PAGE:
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Guest Blogger David Klinghoffer: I’m Not Ashamed of Abramoff

posted by mkress

Eliyahu Stern, an Orthodox rabbi, should take a few deep breaths, relax, and contemplate before rushing out with another condemnation of someone else’s sincerity or good faith as an Orthodox Jew. I’m confident that if he does this, he’ll realize that he has himself forgotten to apply an important Torah principle–which I’ll freely admit I often forget about, so I know how hard it is to keep in mind.

In Leviticus, we are commanded: “With righteousness shall you judge your fellow” (19:15). The classical medieval exegete Rashi explains that the verse has a crucial meaning beyond the obvious. Namely, we must be “dan l’kaf zechut“–that is, judge on the side of merit, give the benefit of the doubt. This is the case when we can afford to do so, but not when we can’t. In other words, if judging charitably would potentially hurt me–for example, if I’m considering going into business with a person rumored to be a crook–then I’m not required to be dan l’kaf zechut. God doesn’t ask me to be a sucker. But where it costs me nothing, I am certainly obligated to judge every individual favorably.

Rabbi Stern casts down righteous indignation upon me, as well as on my friend and teacher Rabbi Daniel Lapin, because we gave Jack Abramoff the benefit of the doubt, at least until Abramoff admitted to crimes that will likely send him to prison for years. Since judging Abramoff favorably till his legal case was resolved cost me nothing, I don’t see how, ethically, I could have done anything else. I could leave my reply at that, because that really is all that needs to be said. However let me try to clear up some misunderstandings in Rabbi Stern’s post.

Stern calls Jack Abramoff an “embarrassment to Orthodox Jews.” Why should we be embarrassed? Are we supposed to be so naive and childish as to think that no one wearing a kippah will ever act in an unethical manner and end up in the news columns for it? Am I supposed to be embarrassed that Orthodox Jews are human too?

Rabbi Stern with a straight face castigates Rabbi Lapin for “assuring” Abramoff in an email that giving him a degree as a “Scholar of Talmudic Studies” would be “no problem.” If you actually read their email exchange, it’s obvious Lapin was replying with tongue in cheek–which is proved by the fact that Toward Tradition never awarded Abramoff any supposed Talmudic degree, rabbinic ordination, or anything similar. But this sidesteps the more basic question: Who cares about Abramoff’s ambition to join a fancy-pants Washington social club, the Cosmos? If he had been admitted with a trumped-up rabbinic degree or whatever, is this something that should evoke our anguish, amounting to a “sick symbiotic relationship,” as Rabbi Stern writes? Give me a break.

In any case, no one sought to “kasher” Abramoff’s actions, or “bless” them. In my Forward column, I simply admitted I had an interest in the matter (Abramoff supported some good causes, including Republican ones) and I asked why his supposedly disinterested critics couldn’t admit that they themselves also have an interest (in seeing Republicans humiliated). Jack Abramoff has admitted his guilt, but I felt then and still feel that he is being made a scapegoat, sacrificed to assuage the guilt of many in government who have been compromised by dependence on gambling money.

Abramoff was never my “crony”–though I met him twice and liked him. He was a gracious host when I spent the Jewish holiday of Sukkot in his home about 10 years ago. The next time we met, I was presenting a plan for a potential new Jewish magazine to some possible funders. Abramoff was there and argued for funding something else.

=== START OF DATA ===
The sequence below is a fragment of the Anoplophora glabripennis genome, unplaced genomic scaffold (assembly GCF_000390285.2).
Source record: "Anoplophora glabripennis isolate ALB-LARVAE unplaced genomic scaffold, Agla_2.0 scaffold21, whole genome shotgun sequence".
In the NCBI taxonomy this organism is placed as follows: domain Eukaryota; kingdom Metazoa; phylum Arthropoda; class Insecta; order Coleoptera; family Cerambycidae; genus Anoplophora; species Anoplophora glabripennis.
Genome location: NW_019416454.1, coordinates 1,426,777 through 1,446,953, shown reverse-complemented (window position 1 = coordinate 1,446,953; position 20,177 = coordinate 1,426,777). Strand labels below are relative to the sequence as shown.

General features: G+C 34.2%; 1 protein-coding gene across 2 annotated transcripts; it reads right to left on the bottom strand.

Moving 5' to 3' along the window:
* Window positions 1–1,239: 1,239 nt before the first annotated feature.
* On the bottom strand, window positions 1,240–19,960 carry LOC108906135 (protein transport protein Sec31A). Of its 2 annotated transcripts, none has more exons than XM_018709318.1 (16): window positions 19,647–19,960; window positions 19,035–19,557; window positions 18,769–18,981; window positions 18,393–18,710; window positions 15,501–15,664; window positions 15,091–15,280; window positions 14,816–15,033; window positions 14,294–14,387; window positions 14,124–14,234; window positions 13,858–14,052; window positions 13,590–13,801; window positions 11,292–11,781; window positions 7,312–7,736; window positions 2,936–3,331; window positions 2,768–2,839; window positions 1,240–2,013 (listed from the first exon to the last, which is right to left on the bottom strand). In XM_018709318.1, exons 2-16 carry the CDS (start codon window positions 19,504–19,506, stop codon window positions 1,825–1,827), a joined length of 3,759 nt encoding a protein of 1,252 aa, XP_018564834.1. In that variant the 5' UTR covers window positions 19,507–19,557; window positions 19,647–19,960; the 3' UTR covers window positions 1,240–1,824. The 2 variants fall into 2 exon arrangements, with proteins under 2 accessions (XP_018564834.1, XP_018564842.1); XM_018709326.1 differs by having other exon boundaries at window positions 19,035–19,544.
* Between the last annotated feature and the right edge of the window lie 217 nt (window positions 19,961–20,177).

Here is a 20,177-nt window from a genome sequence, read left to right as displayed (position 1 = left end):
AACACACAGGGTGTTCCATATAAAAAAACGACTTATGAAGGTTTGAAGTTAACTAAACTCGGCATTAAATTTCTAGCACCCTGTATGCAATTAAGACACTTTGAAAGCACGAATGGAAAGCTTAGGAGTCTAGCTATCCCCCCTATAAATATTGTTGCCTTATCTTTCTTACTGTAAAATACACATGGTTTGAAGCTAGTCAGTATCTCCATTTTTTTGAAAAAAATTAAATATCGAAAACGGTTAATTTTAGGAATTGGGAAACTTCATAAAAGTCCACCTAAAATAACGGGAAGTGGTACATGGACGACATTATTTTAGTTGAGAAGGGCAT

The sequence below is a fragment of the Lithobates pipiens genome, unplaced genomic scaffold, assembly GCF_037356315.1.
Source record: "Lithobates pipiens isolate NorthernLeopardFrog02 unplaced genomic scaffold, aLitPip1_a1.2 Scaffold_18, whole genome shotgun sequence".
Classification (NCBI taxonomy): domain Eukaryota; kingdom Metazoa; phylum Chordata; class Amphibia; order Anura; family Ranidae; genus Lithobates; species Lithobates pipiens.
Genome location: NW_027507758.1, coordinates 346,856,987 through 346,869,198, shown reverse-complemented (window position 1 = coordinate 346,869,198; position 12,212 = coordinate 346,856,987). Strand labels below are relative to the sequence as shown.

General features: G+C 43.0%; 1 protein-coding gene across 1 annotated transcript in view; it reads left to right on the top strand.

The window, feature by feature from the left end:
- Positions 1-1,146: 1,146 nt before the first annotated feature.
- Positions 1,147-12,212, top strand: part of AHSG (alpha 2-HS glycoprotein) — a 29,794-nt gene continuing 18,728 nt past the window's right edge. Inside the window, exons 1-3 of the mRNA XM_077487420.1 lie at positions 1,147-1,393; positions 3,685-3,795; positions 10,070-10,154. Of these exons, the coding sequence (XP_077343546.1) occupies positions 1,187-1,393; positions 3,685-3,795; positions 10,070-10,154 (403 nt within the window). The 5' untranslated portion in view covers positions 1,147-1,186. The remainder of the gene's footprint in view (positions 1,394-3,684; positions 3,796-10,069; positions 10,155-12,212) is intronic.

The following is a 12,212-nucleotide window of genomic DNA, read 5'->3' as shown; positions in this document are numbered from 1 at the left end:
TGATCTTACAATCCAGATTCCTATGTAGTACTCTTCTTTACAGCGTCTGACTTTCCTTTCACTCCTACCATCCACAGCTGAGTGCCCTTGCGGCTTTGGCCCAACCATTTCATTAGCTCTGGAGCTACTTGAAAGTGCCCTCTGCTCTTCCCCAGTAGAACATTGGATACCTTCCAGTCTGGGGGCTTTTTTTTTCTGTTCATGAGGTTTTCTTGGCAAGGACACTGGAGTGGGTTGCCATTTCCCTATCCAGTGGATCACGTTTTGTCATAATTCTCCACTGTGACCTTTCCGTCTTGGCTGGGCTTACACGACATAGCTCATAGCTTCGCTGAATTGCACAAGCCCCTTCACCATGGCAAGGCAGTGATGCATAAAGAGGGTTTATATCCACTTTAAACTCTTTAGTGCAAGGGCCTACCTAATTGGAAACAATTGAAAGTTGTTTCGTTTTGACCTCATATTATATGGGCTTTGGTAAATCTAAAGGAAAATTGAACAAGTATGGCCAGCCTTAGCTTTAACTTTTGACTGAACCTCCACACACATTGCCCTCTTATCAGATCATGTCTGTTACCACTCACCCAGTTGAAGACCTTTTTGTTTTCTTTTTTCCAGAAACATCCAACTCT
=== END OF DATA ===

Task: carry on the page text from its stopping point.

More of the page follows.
In calling me a “crony,” Stern tries to blacken me by implication. How ethical is that?

Finally, please note that I don’t offer my opinions as “Orthodox,” merely as my own interpretation of events and of Jewish texts. I’m a journalist, not a rabbi like Eliyahu Stern.

Shame on Jack Abramoff and His Rebbes

Let’s cut to the crux of the issue: Jack Abramoff is an embarrassment to Orthodox Jews. His rabbis and the religious figures supporting him and living off his dirty money are embarrassments to Judaism.

Lest you have forgotten the way Abramoff–the lobbyist who yesterday pleaded guilty to three felony counts in a deal with federal prosecutors digging into a burgeoning public corruption scandal–has used his self-professed Jewish piety to burnish his image, I’ll refresh your memory with the following story.

In 2000, Abramoff was nominated for membership in the Cosmos Club, an exclusive Washington insiders organization. Its members include Nobel Prize winners and retired congressman and senators.

Abramoff was flattered by the nomination, but knowing all too well just how newly cool he was in Washington circles, he feared the club would realize the emperor had no clothes. He needed some serious moral and intellectual credibility quickly.

So he called his “rebbe” and long-time supporter Rabbi Daniel Lapin, head of the right-wing fringe Jewish organization Toward Tradition and asked him if he could patch together some award in his honor–“something like Scholar of Talmudic Studies,” Abramoff said in an e-mail to Lapin. While Lapin was at it, Abramoff asked Lapin if he could make it appear “that I received these in years past.” Lapin assured him it was no problem.

The story only touches the surface of the sick symbiotic relationship between Abramoff and his “rabbis.”

In 2002 Abramoff founded the Eshkol Academy, an Orthodox Jewish school in Maryland. David Lapin, Daniel’s brother, served as the dean. According to emails revealed during U.S. Senate hearings into the Abramoff-Ralph Reed Indian gambling scandal, Lapin was paid $20,000 a month through Abramoff’s Capital Athletic Foundation. The Eshkol Academy closed in 2004 after questions were raised in the press about Abramoff’s financial dealings with Indian tribes. In 2004, 13 former Eshkol employees sued the academy, demanding nearly $150,000 in back salary. The teachers’ complaint claims that the Capital Athletic Foundation “was used to launder funds from the tribes to Eshkol.” Federal tax records show that various Indian tribes donated more than $1 million to the foundation, which in turn benefited the school.